Word-of-mouth has carried this book to Great Britain, Canada, Singapore, Israel, and Australia. Over 21,000 copies have sold in the Japanese edition. In April, 2002, it will be published in Brazil, in a Portuguese edition. We’d love to hear from international readers where else it has found a home in your kitchens.
Get it now: The Self-Healing Cookbook: Whole Foods To Balance Body, Mind and Moods
November 4th, 2008 cate
Pick an ailment–any ailment–and chances are, Bill Gottlieb can succinctly crystallize the problem, propose its root cause, and describe a handful of nonmedical remedies for treatment. Creator and supervising editor of the bestselling Doctors Book of Home Remedies, this 25-year veteran of the health field draws from more than 300 alternative care practitioners (including holistic nutritionists, licensed acupuncturists, massage therapists, and the occasional swami) to present a thick textbook worthy of gracing the reference shelf of any family or health provider. Serious physical ailments like asthma, HIV and AIDS, stroke, and cancer receive equal attention with pesky afflictions like oily hair, acne, nightmares, and wrinkles. Mental health ailments, such as guilt, anxiety, grief, and shyness, also get their due. Gottlieb’s stance is not that individuals should shun their primary care physicians to rely solely on herbs, better nutrition, and other alternative paths. Rather, he seeks to educate readers on the biological effects of such practices and tinctures, to share their documented benefits in helpful detail. Each ailment receives a sidebar titled “Guide to Professional Care,” in which Gottlieb outlines symptoms that warrant immediate medical attention. Other sidebars highlight especially helpful treatment–from aromatherapy to meditation–for various troubles. Gottlieb provides an section on alternative healing where he elaborates on the process, benefits, and safety of each general treatment referred to in the book (from acupuncture to yoga therapy). Complete information, an engaging writing style, and visually appealing graphics make this encyclopedia-style book very easy to digest. Click the link below to get Alternative Cures: The Most Effective Natural Home Remedies for 160 Health Problems now.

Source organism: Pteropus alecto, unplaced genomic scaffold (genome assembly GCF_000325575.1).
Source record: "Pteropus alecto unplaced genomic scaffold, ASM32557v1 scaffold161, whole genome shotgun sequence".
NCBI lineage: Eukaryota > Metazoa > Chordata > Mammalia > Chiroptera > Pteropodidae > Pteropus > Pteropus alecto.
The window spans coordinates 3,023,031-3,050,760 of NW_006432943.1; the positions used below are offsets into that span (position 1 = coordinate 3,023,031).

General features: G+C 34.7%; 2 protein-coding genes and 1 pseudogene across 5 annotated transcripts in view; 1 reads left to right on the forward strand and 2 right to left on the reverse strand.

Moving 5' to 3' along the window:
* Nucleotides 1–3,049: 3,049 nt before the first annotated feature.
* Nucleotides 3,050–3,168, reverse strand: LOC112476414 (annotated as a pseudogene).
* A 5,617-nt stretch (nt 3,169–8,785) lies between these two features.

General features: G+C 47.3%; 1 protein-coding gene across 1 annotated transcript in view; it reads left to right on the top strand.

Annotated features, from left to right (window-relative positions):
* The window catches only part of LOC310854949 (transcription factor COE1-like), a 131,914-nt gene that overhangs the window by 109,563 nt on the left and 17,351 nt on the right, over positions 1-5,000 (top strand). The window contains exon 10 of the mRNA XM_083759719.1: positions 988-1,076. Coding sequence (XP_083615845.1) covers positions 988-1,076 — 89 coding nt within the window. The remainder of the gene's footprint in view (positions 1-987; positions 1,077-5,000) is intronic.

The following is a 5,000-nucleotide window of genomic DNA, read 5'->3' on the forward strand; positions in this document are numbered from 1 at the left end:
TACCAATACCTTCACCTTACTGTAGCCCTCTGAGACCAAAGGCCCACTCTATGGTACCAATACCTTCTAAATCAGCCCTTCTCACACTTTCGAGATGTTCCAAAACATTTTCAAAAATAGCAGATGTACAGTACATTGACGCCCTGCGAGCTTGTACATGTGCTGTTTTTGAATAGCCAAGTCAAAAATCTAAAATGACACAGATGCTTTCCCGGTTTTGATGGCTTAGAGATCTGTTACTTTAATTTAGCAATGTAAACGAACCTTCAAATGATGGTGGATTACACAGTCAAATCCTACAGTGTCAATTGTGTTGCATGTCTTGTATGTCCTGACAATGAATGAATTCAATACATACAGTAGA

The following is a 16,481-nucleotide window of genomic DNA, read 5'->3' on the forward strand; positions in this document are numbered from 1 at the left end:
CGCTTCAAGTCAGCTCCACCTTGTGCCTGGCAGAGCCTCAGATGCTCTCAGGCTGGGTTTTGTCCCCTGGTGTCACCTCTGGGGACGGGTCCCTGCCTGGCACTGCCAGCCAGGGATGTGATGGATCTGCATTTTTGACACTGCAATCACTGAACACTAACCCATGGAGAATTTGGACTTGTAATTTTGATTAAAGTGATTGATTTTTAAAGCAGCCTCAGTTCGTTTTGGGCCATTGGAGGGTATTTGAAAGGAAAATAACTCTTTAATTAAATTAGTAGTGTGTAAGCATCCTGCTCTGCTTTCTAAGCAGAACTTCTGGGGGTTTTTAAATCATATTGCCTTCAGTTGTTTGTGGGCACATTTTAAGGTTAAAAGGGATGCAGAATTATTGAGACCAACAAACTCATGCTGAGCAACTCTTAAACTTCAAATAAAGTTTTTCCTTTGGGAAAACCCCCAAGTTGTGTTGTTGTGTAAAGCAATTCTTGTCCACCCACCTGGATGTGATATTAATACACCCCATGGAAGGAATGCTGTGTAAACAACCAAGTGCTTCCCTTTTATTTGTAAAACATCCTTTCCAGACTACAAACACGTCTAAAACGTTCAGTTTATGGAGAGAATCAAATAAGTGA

Alternative Cures: The Most Effective Natural Home Remedies for 160 Health Problems